Summer Institute

The Summer Institute of Christian Spirituality (SICS)

This year we are looking at a modern Catholic writer, contemporary spiritual practice, the spiritual Gospel of John and the themes of suffering and justice in Shia Islam. Each of these very diverse avenues all lead to a catholic appreciation for engaging God in everyday life and finding the message of God in unlikely places. While there is no explicit theme for the 2017 Summer Institute of Christian Spirituality, its focus converges again on the age-old Jesuit theme of “Finding God in All Things.” In The Joy of the Gospel, Pope Francis says that God’s people "need to develop a spiritual taste for being close to people’s lives and to discover that this is itself a source of greater joy.” All of the courses for this summer will ask us to engage our own and others’ lives in their ordinariness, their challenges and surprises.

One thread that runs through all of these courses is the challenge of life, with its suffering and persecution. John’s understanding of glory, described in the seven great signs, comes to fullness on the Cross – the Cross is the glory of God fully manifest. Christians studying the stories of persecution, suffering and justice in Shia Islam will come to appreciate and understand the importance of those themes in Christian scriptures and practice. The hero of Walker Percy’s novel, The Second Coming, finds redemption and life-meaning in a broken heroine. Finally, the course on contemporary spiritual practice will address the challenges of our routine, busy, and distracted lives. Whether we find God’s loving message for us in the habits and decisions of our own lives or in the stories of the suffering and transformation of others, we learn to be surprised by the God of grace and love.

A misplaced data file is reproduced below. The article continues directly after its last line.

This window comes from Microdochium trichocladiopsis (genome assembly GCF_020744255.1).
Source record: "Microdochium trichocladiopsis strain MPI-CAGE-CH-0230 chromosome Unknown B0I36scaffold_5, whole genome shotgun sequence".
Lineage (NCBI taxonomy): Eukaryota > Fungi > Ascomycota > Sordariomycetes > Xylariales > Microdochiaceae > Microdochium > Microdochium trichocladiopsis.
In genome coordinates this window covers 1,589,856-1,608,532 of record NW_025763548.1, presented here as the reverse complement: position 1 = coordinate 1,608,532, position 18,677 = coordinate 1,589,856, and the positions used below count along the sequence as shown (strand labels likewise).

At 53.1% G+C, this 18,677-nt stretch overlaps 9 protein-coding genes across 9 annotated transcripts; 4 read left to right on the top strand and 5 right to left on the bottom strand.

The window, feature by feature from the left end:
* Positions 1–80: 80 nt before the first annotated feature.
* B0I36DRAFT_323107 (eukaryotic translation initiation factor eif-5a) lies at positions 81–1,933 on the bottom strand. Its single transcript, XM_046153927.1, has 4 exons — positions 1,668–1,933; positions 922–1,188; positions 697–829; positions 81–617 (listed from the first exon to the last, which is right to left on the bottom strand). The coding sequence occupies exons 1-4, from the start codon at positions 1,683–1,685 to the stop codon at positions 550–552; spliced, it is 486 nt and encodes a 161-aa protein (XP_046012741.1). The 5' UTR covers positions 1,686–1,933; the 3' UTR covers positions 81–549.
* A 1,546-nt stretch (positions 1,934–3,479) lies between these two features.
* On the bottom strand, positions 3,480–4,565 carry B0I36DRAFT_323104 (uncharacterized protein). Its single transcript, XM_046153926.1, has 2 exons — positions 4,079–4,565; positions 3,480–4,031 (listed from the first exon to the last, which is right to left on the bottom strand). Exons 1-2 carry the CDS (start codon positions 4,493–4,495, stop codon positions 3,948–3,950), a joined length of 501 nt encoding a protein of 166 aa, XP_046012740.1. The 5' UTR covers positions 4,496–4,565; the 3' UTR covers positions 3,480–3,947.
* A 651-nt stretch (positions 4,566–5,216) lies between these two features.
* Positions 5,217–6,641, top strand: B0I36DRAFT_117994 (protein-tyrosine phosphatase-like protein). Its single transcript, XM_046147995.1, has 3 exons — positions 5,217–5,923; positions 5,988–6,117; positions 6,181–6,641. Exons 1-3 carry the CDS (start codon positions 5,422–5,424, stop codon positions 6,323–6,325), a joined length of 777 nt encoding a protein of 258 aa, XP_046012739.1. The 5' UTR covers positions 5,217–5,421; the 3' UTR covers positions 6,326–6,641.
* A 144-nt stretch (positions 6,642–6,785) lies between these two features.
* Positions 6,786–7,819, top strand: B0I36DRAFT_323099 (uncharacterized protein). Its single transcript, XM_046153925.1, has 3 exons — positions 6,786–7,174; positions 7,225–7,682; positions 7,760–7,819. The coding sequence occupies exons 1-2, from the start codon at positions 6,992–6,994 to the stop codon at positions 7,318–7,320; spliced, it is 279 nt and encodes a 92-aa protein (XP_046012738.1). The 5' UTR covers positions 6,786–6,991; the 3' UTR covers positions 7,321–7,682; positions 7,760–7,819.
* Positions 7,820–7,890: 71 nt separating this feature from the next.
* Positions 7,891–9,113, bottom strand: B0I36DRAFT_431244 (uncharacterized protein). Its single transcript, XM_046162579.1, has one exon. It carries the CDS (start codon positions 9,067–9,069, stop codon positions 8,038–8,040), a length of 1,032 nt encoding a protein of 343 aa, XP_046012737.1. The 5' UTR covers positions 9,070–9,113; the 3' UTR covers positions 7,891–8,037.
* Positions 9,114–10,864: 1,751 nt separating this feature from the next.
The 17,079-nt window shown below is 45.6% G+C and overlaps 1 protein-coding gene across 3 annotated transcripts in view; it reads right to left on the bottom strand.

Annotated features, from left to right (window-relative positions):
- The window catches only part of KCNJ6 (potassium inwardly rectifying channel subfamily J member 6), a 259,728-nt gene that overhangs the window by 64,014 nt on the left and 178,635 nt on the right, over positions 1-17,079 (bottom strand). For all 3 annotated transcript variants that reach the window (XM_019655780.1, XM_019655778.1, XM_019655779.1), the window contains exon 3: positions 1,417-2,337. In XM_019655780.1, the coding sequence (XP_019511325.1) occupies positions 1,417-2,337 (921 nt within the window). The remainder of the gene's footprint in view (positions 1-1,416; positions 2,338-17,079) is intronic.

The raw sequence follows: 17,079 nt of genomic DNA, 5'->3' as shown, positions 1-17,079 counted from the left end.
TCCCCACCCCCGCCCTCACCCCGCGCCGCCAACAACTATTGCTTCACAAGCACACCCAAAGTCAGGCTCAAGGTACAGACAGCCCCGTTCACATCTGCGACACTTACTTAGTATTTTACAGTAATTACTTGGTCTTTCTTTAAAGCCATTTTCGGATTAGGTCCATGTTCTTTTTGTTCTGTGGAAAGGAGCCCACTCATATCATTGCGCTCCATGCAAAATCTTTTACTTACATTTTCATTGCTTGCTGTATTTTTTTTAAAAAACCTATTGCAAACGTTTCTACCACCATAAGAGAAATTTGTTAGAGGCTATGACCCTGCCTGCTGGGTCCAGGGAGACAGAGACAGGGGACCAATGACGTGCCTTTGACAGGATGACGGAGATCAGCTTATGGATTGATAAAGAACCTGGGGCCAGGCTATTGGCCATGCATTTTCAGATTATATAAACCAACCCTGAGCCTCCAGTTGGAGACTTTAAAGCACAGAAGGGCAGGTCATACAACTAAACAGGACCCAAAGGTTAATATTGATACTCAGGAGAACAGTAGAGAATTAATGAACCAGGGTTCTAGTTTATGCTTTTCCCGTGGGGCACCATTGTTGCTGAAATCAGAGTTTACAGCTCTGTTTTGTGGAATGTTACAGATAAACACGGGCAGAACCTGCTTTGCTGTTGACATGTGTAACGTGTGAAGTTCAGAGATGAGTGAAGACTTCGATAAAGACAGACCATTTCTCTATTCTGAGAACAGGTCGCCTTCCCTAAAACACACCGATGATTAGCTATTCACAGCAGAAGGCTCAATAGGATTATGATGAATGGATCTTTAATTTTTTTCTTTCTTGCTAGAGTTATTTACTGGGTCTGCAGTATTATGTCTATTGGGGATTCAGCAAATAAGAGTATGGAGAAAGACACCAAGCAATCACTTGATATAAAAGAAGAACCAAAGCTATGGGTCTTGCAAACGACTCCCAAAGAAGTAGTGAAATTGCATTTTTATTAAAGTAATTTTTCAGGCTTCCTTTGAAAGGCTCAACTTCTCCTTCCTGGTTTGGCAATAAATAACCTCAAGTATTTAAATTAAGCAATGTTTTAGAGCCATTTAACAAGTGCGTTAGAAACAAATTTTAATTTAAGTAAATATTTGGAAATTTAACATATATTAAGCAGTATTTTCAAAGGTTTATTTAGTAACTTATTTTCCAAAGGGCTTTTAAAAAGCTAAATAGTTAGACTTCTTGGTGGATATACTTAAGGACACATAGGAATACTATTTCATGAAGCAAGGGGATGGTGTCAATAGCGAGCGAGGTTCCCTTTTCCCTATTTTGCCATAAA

Now in its 24th year, our annual Institute offers a unique blend of academic challenge and spiritual enrichment, specifically designed for adults seeking to deepen their faith, exploring the vast traditions of Christian spirituality and, if you choose, for pursuing one of our certificate or degree programs. The curriculum is made up of a series of one-credit courses offered in one-week or intensive weekend sessions, studying a variety of spiritual masters and mystics, along with biblical, liturgical and social themes. Taught in the Jesuit tradition of excellence, courses may be taken for graduate or undergraduate credit or on an easy listening basis (no required assignments, no grade, no transcript record kept). While rooted in Catholic theology, the program is fully ecumenical and welcomes persons of all faiths.

We hope you will take advantage of this wonderful opportunity for learning and renewal. If you have never attended Spring Hill College or the Institute, and wish to receive more information about the event, please email (theology@shc.edu) or call us (251-380-4458 or toll-free 877-857-6742) and we will be glad to add you to our mailing list or answer any questions you may have.